New association leader brings first-hand building experience
Dan Knoup stepped into his new role as the executive officer (EO) of the Home Builders Association of Greater Des Moines in September. Knoup will be overseeing the organization’s day-to-day operations, events, committees, and staff. The mission of the association, Knoup says, is primarily to be an advocate for its 542 members. That includes everything from speaking to state legislators about home builders’ concerns to discussing current building codes with city governments. The HBA also provides members the opportunity to market their companies through its events, including HomeShowExpo, the Home & Remodeling Show, and the Tour of Remodeled Homes.
Where did you grow up and what’s your background in the building industry?
I grew up in Lena, Illinois. We moved to Des Moines in 1994 when my wife was offered a job at Principal Financial Group.
I started as a framer for residential construction in 1994. In 1996, one of the builders I worked for, Hampton Homes of Iowa, hired me to become the superintendent. I oversaw all of our residential construction and was with the company until they left Des Moines in 1999. I then went to work for Regency Homes, where I began as a construction superintendent. After four years, I was promoted to director of operations for the custom home division, known as MasterCraft Estate Homes. I remained with the company until just shortly before it closed in 2006.
At that time I started DSM Homes, specializing in mostly custom homes and remodeling projects, along with some light commercial work and construction management. Most recently, I have worked for KRM Development, where president Kirk Mickelsen brought me on board to create a renovations division.
What do you hope to bring to the table in your new position?
The people who have held the executive officer position since I’ve been building in Des Moines have all been association or business professionals who didn’t come from our industry. I bring the unique perspective of having participated in all of our events and of understanding what our members need at a different level—I’ve been where they are. I have firsthand knowledge that provides a different viewpoint and will help us create more relevant benefits for our members.
What do you want to accomplish as EO?
As an organization, we need to find a way to connect with tomorrow’s workers. Youth today communicate differently, and have different work habits and career motivations. When we grew up, it was a fairly common and noble goal to be a contractor or to work with your hands for a living. I don’t think that’s stressed upon today’s youth the way it was with us. We used to take some tools and building materials, and we’d entertain ourselves by building a bike ramp or a fort. We didn’t have computers and video games like young people today. They’re using their minds and being creative in a completely different way.
Some of our members have pursued this issue very extensively, and it’s on the top of my list to work with them. They include Gary Scrutchfield from Lumbermans Drywall and Roofing Supply. For the past 15 to 20 years, Gary has been working with local school districts, trying to get building trades and similar programs back into schools. In addition, I plan to work with the National Association of Home Builders, to learn what programs are currently available or in development, to encourage tomorrow’s youth to join our industry. I’d also like to see our association reaching out to young people at career fairs.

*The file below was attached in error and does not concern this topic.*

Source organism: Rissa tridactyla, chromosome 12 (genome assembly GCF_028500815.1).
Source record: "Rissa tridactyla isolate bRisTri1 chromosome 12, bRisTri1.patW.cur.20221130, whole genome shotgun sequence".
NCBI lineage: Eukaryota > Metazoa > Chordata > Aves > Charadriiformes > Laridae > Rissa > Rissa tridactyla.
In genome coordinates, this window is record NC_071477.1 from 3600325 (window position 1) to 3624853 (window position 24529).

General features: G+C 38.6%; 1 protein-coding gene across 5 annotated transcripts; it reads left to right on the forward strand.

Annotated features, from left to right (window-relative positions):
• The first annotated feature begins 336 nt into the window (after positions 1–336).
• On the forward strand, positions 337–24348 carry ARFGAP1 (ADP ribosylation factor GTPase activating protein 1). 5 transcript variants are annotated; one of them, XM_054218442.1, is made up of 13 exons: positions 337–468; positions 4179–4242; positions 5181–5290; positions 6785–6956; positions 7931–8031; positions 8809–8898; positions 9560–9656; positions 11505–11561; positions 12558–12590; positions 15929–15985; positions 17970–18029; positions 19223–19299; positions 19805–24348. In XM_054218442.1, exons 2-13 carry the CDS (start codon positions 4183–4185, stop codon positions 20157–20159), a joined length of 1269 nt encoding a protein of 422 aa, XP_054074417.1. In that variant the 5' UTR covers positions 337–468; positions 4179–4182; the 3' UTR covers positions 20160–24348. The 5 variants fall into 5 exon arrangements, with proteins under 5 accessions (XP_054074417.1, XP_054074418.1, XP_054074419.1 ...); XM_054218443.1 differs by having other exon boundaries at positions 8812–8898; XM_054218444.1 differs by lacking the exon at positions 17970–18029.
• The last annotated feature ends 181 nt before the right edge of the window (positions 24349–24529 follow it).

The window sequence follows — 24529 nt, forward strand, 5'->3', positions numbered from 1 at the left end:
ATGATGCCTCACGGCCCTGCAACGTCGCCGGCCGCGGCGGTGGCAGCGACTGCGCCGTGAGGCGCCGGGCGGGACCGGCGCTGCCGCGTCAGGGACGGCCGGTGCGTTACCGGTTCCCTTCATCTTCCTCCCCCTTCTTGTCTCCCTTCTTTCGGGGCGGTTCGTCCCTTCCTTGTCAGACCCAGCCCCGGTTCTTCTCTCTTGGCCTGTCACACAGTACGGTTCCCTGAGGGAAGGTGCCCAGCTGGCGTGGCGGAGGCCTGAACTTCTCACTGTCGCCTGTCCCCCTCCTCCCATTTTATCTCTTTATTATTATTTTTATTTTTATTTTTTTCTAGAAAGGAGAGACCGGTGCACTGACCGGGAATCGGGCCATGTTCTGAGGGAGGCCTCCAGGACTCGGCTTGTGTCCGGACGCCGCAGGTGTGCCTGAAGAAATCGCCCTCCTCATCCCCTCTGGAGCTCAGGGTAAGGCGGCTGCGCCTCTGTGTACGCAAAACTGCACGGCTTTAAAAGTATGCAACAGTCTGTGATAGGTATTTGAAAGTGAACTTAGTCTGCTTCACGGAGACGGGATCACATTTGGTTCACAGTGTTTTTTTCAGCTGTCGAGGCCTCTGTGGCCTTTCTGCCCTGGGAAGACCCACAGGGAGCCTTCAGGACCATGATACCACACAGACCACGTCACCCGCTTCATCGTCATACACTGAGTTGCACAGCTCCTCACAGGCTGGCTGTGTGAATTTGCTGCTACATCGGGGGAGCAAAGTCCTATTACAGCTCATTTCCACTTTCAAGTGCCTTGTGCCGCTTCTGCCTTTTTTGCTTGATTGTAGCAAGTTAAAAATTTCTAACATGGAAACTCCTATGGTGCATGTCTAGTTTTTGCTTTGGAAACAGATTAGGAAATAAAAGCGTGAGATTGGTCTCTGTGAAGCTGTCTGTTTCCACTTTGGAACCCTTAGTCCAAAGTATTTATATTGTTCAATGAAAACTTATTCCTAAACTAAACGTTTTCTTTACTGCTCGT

Why is it important for builders to be involved in the HBA?
The benefits of membership are tremendous, from keeping building costs down, to marketing and networking opportunities. We’ve been at the forefront of conversations with all the municipalities on code requirements, working to have them be more builder-friendly. That helps keep the costs of building down, making affordable housing available to more families.
Our events truly are the best way for builders to market their companies without spending a great deal of their own money. Our recent Tour of Remodeled Homes is the largest annual event of our Remodelers Council. It allows the public to see the work of these companies in person. Association members get exposure with event advertising, media promotions, and through our publications. We also offer multiple networking opportunities. If you’re new to our organization or have a new product to market, we have after-hours networking events where you can meet other members.
What’s the biggest challenge facing the building industry today?
I think the biggest ongoing challenge we have is governmental regulation, ensuring that it’s fair to all parties involved—our building community, the cities, or regulatory community, and the end consumer. We have to ensure that all groups receive mutual benefit from every piece of regulation.
The next largest challenge is communicating with the younger generation, whether they’re in our industry or using our industry. We used to be the authority. Now, people can go to a search engine like Google and look up the answer to any question they have. The answer they find may be right, it may be wrong, or it may be partial information, possibly from an unreliable source. We have to find a way to show them the benefit of working with an HBA member, whether it’s buying a new home, hiring a remodeling contractor, or looking for a vendor.
Tell us about your family.
I live in Urbandale with my wife, Stacy, and our daughters, Morgan, 13, and Kenzie, 10.
What type of charity work are you involved in?
I’ve had the pleasure of leading the construction on two homes for Habitat for Humanity.
What do you like to do to unwind?
I’m not very good at it, but I enjoy getting out and playing golf.